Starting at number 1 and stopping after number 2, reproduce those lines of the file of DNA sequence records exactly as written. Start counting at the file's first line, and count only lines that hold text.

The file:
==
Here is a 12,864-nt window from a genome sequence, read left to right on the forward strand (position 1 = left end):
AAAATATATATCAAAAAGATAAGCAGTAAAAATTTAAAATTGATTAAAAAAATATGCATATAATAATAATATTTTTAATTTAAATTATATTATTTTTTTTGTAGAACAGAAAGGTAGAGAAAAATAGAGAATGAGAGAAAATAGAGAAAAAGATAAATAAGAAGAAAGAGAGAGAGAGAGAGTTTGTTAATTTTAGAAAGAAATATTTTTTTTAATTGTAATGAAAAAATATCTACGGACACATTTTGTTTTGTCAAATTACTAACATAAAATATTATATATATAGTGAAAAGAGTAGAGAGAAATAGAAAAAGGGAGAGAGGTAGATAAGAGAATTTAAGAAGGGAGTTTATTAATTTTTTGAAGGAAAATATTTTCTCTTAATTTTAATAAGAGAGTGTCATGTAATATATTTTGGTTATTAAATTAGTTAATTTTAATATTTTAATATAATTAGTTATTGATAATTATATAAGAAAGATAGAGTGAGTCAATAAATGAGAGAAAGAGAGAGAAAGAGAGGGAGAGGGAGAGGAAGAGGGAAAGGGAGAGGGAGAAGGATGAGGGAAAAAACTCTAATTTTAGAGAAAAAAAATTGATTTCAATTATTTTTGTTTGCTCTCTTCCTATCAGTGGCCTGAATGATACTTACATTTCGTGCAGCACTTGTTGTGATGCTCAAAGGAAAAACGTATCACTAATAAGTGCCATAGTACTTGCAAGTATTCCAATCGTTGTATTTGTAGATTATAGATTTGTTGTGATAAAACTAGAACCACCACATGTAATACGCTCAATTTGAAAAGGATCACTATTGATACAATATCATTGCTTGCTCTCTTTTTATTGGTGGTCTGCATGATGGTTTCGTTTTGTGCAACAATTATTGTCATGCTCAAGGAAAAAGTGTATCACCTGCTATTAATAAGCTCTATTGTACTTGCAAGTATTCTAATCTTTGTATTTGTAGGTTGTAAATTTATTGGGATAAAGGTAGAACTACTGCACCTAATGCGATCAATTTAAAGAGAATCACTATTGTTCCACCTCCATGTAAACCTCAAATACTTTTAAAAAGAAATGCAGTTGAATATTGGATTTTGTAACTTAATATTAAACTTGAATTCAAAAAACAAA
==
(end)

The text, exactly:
Here is a 12,864-nt window from a genome sequence, read left to right on the forward strand (position 1 = left end):
AAAATATATATCAAAAAGATAAGCAGTAAAAATTTAAAATTGATTAAAAAAATATGCATATAATAATAATATTTTTAATTTAAATTATATTATTTTTTTTGTAGAACAGAAAGGTAGAGAAAAATAGAGAATGAGAGAAAATAGAGAAAAAGATAAATAAGAAGAAAGAGAGAGAGAGAGAGTTTGTTAATTTTAGAAAGAAATATTTTTTTTAATTGTAATGAAAAAATATCTACGGACACATTTTGTTTTGTCAAATTACTAACATAAAATATTATATATATAGTGAAAAGAGTAGAGAGAAATAGAAAAAGGGAGAGAGGTAGATAAGAGAATTTAAGAAGGGAGTTTATTAATTTTTTGAAGGAAAATATTTTCTCTTAATTTTAATAAGAGAGTGTCATGTAATATATTTTGGTTATTAAATTAGTTAATTTTAATATTTTAATATAATTAGTTATTGATAATTATATAAGAAAGATAGAGTGAGTCAATAAATGAGAGAAAGAGAGAGAAAGAGAGGGAGAGGGAGAGGAAGAGGGAAAGGGAGAGGGAGAAGGATGAGGGAAAAAACTCTAATTTTAGAGAAAAAAAATTGATTTCAATTATTTTTGTTTGCTCTCTTCCTATCAGTGGCCTGAATGATACTTACATTTCGTGCAGCACTTGTTGTGATGCTCAAAGGAAAAACGTATCACTAATAAGTGCCATAGTACTTGCAAGTATTCCAATCGTTGTATTTGTAGATTATAGATTTGTTGTGATAAAACTAGAACCACCACATGTAATACGCTCAATTTGAAAAGGATCACTATTGATACAATATCATTGCTTGCTCTCTTTTTATTGGTGGTCTGCATGATGGTTTCGTTTTGTGCAACAATTATTGTCATGCTCAAGGAAAAAGTGTATCACCTGCTATTAATAAGCTCTATTGTACTTGCAAGTATTCTAATCTTTGTATTTGTAGGTTGTAAATTTATTGGGATAAAGGTAGAACTACTGCACCTAATGCGATCAATTTAAAGAGAATCACTATTGTTCCACCTCCATGTAAACCTCAAATACTTTTAAAAAGAAATGCAGTTGAATATTGGATTTTGTAACTTAATATTAAACTTGAATTCAAAAAACAAA